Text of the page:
The attestation of the subscribing witnesses, the contents of the will and the
testator's positive determination to rectify the error he incurred in the execution of
his first will, show that Victor Galvez was in his sound mind and was perfectly
aware of his duties in respect to the legal, inviolable rights of his daughter and
sole heir, Canuta Galvez.

Inasmuch as, in the drafting and execution of the second will (Exhibit B), signed
in the name of the testator by Lorenzo Galvez and the witnesses Juan Dimanlig,
Nazaria Galvez, and J. Leoquinco, the formalities prescribed by section 618 of the
Code of Civil Procedure were observed, for the testator's name appears written at
the foot of the will and under this name Lorenzo Galvez signed by direction of the
testator himself, and the instrument was also signed by the attesting witnesses
before mentioned who affirmed that they heard and attested the dispositions made
by the testator and witnessed the reading of the will, that they were present when
the said Lorenzo Galvez signed the will in the name of the testator and that they
signed it in the presence of all the persons assembled in the latter's house, the
conclusion is inevitable that Victor Galvez, in executing his will, did so with a
sound mind and the full use of his mental faculties; therefore, the will must be
admitted to probate.

For the foregoing reasons, with a reversal of the judgment appealed from in so far
as it denies the probate of the said will, we hereby hold that the same was duly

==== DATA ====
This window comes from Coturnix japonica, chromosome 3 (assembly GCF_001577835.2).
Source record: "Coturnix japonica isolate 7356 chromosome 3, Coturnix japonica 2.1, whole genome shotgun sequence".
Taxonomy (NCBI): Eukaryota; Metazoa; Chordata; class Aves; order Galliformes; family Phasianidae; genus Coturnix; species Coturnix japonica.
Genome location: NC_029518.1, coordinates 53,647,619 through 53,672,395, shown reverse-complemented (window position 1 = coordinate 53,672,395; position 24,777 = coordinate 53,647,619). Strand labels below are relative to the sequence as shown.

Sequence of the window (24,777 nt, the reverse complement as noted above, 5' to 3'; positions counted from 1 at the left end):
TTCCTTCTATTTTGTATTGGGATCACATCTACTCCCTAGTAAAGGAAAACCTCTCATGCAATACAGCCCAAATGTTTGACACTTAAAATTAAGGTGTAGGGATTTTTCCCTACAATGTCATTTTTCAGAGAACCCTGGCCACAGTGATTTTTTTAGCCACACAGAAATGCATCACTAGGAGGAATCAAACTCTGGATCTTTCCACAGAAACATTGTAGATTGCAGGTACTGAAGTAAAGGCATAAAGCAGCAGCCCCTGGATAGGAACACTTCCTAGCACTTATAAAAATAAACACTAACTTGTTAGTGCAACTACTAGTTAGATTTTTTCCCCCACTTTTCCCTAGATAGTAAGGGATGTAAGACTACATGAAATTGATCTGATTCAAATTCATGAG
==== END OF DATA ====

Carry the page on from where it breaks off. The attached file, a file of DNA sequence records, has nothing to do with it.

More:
executed by Victor Galvez and expresses his last wishes, and we affirm the rest of
the said judgment, with respect to the appointment, as administratrix, of Canuta
Galvez, the testator's daughter and sole heir.


G.R. No. L-30289; March 26, 1929

On November 23, 1920, Severina Gonzales executed a will in which Serapia de
Gala, a niece of Severina, was designated executrix. The testatrix died in
November, 1926, leaving no heirs by force of law, and on December 2, 1926,
Serapia, through her counsel, presented the will for probate. Apolinario Gonzales,
a nephew of the deceased, filed an opposition to the will on the ground that it had
not been executed in conformity with the provisions of section 618 of the Code of
Civil Procedure. On April 2, 1927, Serapia de Gala was appointed special
administratrix of the estate of the deceased. She returned an inventory of the
estate on March 31, 1927, and made several demands upon Sinforoso Ona, the
surviving husband of the deceased, for the delivery to her of the property
inventoried and of which he was in possession.

On September 20, 1928, the Court of First Instance ordered Sinforoso Ona to
deliver to Serapia de Gala all the property left by the deceased. Instead of
delivering the property as ordered, Sinforoso filed a motion asking the